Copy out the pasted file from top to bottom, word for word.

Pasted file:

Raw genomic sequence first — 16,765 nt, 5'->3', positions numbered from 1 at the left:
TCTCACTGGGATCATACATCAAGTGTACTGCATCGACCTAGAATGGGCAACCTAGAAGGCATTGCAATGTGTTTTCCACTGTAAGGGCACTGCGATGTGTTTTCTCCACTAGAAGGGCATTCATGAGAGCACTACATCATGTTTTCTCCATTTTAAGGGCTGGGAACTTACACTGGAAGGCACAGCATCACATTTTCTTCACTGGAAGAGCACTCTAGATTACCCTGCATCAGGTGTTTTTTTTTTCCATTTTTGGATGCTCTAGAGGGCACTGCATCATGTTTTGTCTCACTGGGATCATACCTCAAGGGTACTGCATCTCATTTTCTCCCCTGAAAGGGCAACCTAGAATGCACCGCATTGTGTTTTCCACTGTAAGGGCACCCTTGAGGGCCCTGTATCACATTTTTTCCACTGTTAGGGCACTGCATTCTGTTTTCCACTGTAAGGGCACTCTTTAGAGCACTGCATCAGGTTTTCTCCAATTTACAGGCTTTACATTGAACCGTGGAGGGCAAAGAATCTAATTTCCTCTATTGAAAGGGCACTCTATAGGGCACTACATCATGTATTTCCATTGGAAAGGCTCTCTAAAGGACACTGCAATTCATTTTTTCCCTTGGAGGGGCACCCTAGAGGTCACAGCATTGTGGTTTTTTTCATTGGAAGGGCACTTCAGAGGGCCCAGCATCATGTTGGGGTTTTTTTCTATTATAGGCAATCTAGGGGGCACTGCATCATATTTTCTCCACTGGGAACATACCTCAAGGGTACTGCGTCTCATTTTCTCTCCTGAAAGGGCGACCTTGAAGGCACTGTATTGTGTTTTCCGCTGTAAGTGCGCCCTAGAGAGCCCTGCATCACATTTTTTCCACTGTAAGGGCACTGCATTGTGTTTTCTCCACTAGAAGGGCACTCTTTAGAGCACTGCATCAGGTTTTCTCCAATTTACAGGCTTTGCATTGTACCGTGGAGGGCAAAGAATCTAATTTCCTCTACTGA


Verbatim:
Raw genomic sequence first — 16,765 nt, 5'->3', positions numbered from 1 at the left:
TCTCACTGGGATCATACATCAAGTGTACTGCATCGACCTAGAATGGGCAACCTAGAAGGCATTGCAATGTGTTTTCCACTGTAAGGGCACTGCGATGTGTTTTCTCCACTAGAAGGGCATTCATGAGAGCACTACATCATGTTTTCTCCATTTTAAGGGCTGGGAACTTACACTGGAAGGCACAGCATCACATTTTCTTCACTGGAAGAGCACTCTAGATTACCCTGCATCAGGTGTTTTTTTTTTCCATTTTTGGATGCTCTAGAGGGCACTGCATCATGTTTTGTCTCACTGGGATCATACCTCAAGGGTACTGCATCTCATTTTCTCCCCTGAAAGGGCAACCTAGAATGCACCGCATTGTGTTTTCCACTGTAAGGGCACCCTTGAGGGCCCTGTATCACATTTTTTCCACTGTTAGGGCACTGCATTCTGTTTTCCACTGTAAGGGCACTCTTTAGAGCACTGCATCAGGTTTTCTCCAATTTACAGGCTTTACATTGAACCGTGGAGGGCAAAGAATCTAATTTCCTCTATTGAAAGGGCACTCTATAGGGCACTACATCATGTATTTCCATTGGAAAGGCTCTCTAAAGGACACTGCAATTCATTTTTTCCCTTGGAGGGGCACCCTAGAGGTCACAGCATTGTGGTTTTTTTCATTGGAAGGGCACTTCAGAGGGCCCAGCATCATGTTGGGGTTTTTTTCTATTATAGGCAATCTAGGGGGCACTGCATCATATTTTCTCCACTGGGAACATACCTCAAGGGTACTGCGTCTCATTTTCTCTCCTGAAAGGGCGACCTTGAAGGCACTGTATTGTGTTTTCCGCTGTAAGTGCGCCCTAGAGAGCCCTGCATCACATTTTTTCCACTGTAAGGGCACTGCATTGTGTTTTCTCCACTAGAAGGGCACTCTTTAGAGCACTGCATCAGGTTTTCTCCAATTTACAGGCTTTGCATTGTACCGTGGAGGGCAAAGAATCTAATTTCCTCTACTGA